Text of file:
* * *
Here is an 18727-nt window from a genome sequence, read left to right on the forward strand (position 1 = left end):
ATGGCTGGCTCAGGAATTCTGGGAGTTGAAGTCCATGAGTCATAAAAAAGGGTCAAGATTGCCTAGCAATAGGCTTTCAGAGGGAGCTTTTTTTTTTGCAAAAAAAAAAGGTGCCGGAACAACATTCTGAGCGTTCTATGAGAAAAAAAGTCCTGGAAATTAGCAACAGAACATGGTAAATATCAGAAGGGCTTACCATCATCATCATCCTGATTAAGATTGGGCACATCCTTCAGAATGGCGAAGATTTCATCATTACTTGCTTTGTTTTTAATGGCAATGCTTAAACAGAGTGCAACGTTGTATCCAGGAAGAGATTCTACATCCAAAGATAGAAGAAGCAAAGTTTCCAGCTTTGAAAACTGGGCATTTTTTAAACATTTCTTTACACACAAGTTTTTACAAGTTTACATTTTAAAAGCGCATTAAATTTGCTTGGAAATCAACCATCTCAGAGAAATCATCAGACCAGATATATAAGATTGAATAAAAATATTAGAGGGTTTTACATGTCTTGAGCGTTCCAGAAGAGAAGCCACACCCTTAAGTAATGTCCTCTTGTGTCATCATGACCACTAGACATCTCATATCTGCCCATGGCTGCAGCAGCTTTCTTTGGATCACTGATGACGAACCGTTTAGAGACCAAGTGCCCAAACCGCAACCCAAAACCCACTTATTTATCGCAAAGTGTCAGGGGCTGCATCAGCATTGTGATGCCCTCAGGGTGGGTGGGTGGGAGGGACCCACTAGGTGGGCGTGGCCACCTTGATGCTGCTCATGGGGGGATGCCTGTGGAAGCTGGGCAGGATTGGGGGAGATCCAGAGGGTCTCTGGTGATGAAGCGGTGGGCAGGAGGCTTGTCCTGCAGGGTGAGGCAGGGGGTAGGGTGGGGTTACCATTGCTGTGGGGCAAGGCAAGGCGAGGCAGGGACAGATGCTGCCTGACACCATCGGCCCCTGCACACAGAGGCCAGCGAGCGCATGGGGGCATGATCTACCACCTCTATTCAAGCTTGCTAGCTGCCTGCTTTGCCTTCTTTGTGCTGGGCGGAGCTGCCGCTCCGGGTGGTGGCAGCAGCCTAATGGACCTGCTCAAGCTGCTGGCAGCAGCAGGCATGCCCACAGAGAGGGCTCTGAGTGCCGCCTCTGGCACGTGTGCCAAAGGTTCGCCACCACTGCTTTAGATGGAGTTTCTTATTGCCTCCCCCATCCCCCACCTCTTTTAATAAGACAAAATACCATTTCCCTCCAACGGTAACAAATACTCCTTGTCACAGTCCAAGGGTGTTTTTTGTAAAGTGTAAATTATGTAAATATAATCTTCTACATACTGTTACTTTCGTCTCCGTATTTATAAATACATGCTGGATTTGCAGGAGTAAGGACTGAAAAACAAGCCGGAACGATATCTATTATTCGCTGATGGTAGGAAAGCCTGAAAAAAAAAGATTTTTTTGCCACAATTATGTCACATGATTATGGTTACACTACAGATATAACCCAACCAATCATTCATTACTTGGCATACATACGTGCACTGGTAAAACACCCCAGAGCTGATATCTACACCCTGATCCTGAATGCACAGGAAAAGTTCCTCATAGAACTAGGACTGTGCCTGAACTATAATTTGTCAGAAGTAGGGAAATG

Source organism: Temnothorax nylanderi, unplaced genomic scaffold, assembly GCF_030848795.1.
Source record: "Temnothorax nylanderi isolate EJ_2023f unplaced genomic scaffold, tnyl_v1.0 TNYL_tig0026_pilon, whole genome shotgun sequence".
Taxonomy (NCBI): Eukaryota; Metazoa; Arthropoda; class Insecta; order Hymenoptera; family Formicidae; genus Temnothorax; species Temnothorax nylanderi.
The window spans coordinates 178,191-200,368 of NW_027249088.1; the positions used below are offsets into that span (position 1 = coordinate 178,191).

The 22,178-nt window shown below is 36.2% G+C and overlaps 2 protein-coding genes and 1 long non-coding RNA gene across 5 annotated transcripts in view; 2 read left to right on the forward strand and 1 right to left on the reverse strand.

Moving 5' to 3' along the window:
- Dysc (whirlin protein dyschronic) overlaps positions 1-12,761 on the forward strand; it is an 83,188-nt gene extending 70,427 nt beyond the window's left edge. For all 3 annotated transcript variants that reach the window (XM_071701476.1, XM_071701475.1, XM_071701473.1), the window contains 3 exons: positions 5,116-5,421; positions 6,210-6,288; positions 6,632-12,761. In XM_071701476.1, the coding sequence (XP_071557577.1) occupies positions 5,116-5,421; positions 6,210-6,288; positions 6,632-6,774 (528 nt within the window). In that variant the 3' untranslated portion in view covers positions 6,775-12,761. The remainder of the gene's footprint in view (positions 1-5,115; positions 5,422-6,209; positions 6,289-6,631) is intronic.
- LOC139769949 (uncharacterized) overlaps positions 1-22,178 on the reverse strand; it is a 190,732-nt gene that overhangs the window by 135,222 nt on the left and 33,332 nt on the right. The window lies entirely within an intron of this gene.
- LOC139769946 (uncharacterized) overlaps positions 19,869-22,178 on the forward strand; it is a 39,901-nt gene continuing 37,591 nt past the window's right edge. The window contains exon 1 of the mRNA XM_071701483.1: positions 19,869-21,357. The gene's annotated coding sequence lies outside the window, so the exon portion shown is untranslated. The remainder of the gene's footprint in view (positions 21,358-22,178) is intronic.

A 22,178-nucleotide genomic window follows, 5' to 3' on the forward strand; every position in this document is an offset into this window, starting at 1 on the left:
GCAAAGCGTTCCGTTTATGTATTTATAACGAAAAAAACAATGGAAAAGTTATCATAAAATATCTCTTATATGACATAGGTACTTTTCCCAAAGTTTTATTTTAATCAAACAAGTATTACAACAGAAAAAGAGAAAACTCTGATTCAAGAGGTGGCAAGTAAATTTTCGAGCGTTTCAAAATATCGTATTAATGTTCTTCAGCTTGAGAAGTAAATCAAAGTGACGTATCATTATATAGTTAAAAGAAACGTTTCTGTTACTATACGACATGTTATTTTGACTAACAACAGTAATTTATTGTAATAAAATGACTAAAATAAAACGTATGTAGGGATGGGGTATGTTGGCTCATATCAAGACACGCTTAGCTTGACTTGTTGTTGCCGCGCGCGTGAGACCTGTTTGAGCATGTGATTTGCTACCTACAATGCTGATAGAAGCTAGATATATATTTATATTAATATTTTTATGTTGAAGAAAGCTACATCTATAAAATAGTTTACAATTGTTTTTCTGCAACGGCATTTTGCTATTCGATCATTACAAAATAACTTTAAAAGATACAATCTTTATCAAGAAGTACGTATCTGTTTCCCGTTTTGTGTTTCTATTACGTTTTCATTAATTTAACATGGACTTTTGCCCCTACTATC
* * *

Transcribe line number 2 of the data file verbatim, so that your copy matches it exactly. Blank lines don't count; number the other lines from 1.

ATGGCTGGCTCAGGAATTCTGGGAGTTGAAGTCCATGAGTCATAAAAAAGGGTCAAGATTGCCTAGCAATAGGCTTTCAGAGGGAGCTTTTTTTTTTGCAAAAAAAAAAGGTGCCGGAACAACATTCTGAGCGTTCTATGAGAAAAAAAGTCCTGGAAATTAGCAACAGAACATGGTAAATATCAGAAGGGCTTACCATCATCATCATCCTGATTAAGATTGGGCACATCCTTCAGAATGGCGAAGATTTCATCATTACTTGCTTTGTTTTTAATGGCAATGCTTAAACAGAGTGCAACGTTGTATCCAGGAAGAGATTCTACATCCAAAGATAGAAGAAGCAAAGTTTCCAGCTTTGAAAACTGGGCATTTTTTAAACATTTCTTTACACACAAGTTTTTACAAGTTTACATTTTAAAAGCGCATTAAATTTGCTTGGAAATCAACCATCTCAGAGAAATCATCAGACCAGATATATAAGATTGAATAAAAATATTAGAGGGTTTTACATGTCTTGAGCGTTCCAGAAGAGAAGCCACACCCTTAAGTAATGTCCTCTTGTGTCATCATGACCACTAGACATCTCATATCTGCCCATGGCTGCAGCAGCTTTCTTTGGATCACTGATGACGAACCGTTTAGAGACCAAGTGCCCAAACCGCAACCCAAAACCCACTTATTTATCGCAAAGTGTCAGGGGCTGCATCAGCATTGTGATGCCCTCAGGGTGGGTGGGTGGGAGGGACCCACTAGGTGGGCGTGGCCACCTTGATGCTGCTCATGGGGGGATGCCTGTGGAAGCTGGGCAGGATTGGGGGAGATCCAGAGGGTCTCTGGTGATGAAGCGGTGGGCAGGAGGCTTGTCCTGCAGGGTGAGGCAGGGGGTAGGGTGGGGTTACCATTGCTGTGGGGCAAGGCAAGGCGAGGCAGGGACAGATGCTGCCTGACACCATCGGCCCCTGCACACAGAGGCCAGCGAGCGCATGGGGGCATGATCTACCACCTCTATTCAAGCTTGCTAGCTGCCTGCTTTGCCTTCTTTGTGCTGGGCGGAGCTGCCGCTCCGGGTGGTGGCAGCAGCCTAATGGACCTGCTCAAGCTGCTGGCAGCAGCAGGCATGCCCACAGAGAGGGCTCTGAGTGCCGCCTCTGGCACGTGTGCCAAAGGTTCGCCACCACTGCTTTAGATGGAGTTTCTTATTGCCTCCCCCATCCCCCACCTCTTTTAATAAGACAAAATACCATTTCCCTCCAACGGTAACAAATACTCCTTGTCACAGTCCAAGGGTGTTTTTTGTAAAGTGTAAATTATGTAAATATAATCTTCTACATACTGTTACTTTCGTCTCCGTATTTATAAATACATGCTGGATTTGCAGGAGTAAGGACTGAAAAACAAGCCGGAACGATATCTATTATTCGCTGATGGTAGGAAAGCCTGAAAAAAAAAGATTTTTTTGCCACAATTATGTCACATGATTATGGTTACACTACAGATATAACCCAACCAATCATTCATTACTTGGCATACATACGTGCACTGGTAAAACACCCCAGAGCTGATATCTACACCCTGATCCTGAATGCACAGGAAAAGTTCCTCATAGAACTAGGACTGTGCCTGAACTATAATTTGTCAGAAGTAGGGAAATG